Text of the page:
Denver Police Union president: 'Sanctuary city' ordinance is contributing to opioid crisis

DENVER -- The president of Denver’s Police Union is causing controversy after claiming the current opioid crisis in Denver is the result of officials passing a so-called "sanctuary city" ordinance last year. 

“This ordinance didn't help the citizens of Denver. It helped the criminal element staff,” Police Union President Nick Rodgers said of the Public Safety Enforcement Priorities Act, which was passed in August of 2017 to "protect the valuable contributions of immigrants and refugees" in the community.

Rodgers, a narcotics detective, said the bill is getting in the way of arresting dangerous drug criminals who, in turn, are contributing to the opioid epidemic.

“Prior to the ordinance, I worked with a couple of ICE agents here in town and we shared information. I gave them information and they gave me information," Rogers explained. "We were always looking for the same people committing crimes. We did a lot of really good quality street police work together."

On Thursday, Rogers will speak before a Congressional Committee in Washington, D.C., on how the ordinance is fueling the heroin problem in Denver.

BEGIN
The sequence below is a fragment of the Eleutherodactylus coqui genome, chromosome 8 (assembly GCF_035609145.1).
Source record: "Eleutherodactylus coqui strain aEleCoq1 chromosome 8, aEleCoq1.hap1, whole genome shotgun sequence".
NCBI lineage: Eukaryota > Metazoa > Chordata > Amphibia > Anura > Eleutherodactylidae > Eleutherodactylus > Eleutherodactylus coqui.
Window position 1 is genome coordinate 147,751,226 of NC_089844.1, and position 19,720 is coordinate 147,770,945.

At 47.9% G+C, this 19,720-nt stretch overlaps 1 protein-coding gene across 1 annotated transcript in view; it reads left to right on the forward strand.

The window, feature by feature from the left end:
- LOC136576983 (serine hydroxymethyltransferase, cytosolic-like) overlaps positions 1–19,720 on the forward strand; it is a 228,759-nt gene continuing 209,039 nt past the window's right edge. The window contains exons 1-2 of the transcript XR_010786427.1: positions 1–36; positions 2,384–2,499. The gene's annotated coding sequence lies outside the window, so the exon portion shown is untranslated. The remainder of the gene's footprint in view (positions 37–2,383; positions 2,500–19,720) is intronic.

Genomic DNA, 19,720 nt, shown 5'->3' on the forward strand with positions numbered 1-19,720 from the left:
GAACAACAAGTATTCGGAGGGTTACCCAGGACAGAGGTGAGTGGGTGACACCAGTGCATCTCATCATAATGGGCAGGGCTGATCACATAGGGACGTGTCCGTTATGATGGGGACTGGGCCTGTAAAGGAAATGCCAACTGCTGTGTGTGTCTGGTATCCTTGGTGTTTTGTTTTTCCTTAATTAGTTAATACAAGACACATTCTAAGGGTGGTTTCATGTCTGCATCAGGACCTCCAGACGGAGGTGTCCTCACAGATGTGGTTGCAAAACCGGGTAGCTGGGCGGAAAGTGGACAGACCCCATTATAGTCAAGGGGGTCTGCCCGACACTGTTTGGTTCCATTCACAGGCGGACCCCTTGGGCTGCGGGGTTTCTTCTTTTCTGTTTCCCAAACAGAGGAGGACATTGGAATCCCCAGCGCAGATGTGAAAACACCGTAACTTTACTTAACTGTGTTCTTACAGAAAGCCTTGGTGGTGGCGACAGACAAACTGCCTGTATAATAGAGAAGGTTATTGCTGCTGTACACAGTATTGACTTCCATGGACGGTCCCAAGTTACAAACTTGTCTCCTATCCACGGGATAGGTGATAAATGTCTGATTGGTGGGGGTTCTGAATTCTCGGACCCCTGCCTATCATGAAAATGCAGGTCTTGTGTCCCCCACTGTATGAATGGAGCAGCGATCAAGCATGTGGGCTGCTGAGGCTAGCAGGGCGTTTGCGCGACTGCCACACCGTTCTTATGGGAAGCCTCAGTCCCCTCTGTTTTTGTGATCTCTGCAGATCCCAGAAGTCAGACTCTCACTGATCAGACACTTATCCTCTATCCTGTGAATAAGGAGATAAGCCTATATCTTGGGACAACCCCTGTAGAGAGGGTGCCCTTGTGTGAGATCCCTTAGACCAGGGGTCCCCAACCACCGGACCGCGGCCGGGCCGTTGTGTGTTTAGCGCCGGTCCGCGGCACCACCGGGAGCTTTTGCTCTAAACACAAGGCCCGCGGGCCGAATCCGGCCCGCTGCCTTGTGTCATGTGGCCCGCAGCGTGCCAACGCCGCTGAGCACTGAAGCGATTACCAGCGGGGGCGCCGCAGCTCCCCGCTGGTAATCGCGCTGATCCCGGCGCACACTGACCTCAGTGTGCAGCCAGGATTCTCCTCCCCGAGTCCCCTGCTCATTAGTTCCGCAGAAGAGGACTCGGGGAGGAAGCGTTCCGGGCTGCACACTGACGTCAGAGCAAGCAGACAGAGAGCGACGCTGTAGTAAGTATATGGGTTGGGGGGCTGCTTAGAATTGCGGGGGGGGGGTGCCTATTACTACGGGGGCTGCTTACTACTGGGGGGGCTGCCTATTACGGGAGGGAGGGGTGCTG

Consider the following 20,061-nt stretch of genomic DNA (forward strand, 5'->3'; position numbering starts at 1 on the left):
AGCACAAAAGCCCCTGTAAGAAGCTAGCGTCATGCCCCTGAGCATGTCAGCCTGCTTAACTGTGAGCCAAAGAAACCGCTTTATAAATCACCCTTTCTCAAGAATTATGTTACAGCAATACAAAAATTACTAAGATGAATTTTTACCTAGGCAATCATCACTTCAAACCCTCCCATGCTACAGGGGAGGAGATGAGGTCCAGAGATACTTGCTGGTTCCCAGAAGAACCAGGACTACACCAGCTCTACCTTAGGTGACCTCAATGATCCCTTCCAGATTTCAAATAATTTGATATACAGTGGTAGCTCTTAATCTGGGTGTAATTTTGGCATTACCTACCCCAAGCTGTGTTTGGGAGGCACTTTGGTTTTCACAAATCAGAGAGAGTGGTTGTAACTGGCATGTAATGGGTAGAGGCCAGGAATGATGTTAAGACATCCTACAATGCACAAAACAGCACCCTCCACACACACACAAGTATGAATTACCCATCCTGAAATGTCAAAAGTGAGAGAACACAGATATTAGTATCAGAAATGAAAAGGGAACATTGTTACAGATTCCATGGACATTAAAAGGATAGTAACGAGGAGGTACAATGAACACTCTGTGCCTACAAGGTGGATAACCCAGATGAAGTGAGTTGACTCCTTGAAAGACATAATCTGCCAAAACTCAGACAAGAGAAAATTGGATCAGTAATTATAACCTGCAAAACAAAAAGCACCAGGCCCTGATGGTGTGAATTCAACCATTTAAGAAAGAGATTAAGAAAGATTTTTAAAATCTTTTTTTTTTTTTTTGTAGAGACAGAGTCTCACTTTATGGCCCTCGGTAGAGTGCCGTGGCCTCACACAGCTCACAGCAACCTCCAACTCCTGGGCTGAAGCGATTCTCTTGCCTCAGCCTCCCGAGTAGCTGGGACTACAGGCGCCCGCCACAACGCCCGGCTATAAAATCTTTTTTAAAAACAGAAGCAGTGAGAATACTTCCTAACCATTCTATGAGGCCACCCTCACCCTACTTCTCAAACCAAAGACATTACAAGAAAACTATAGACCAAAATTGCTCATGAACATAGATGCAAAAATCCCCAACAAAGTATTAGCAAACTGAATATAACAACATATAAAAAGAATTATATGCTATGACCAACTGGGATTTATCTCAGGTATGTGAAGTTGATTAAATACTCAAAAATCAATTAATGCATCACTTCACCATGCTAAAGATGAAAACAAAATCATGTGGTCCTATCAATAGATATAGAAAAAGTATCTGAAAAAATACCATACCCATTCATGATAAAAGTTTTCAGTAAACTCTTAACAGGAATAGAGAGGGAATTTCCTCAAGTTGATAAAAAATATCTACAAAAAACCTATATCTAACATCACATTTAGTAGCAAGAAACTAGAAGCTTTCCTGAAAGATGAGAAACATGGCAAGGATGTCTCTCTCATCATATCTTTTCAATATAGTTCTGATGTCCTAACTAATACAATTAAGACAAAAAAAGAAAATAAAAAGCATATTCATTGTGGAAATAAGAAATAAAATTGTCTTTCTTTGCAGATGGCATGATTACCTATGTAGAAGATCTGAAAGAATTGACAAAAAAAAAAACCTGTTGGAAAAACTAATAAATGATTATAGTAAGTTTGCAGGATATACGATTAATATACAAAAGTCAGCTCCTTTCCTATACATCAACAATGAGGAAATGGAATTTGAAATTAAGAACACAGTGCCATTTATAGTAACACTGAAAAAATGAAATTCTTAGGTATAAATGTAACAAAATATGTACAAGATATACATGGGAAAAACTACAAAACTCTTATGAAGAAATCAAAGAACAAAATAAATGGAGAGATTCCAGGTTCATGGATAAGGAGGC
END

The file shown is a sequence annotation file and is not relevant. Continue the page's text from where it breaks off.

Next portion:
“My testimony is going to go backwards and talk about how heroin kind of came to be in the city of Denver," said Rogers, "and unfortunately, to my experience, most of the people selling heroin on the streets were illegal aliens."

The Denver Police Department, however, does not share Rogers' opinion. 

“That's not our experience, that's not what we are seeing in our crime data,” Deputy Chief Matt Murray told Denver7. 

Murray even goes on to say that Rogers doesn't understand how the ordinance works.

“It's just not true. He probably needs to go get retrained," Murray said. "He is absolutely able to communicate with federal agencies on criminal activity,” he added. 

The ordinance currently limits city employees from any civil enforcement of federal immigration laws.

It does not, however, prohibit officers from enforcing criminal laws.

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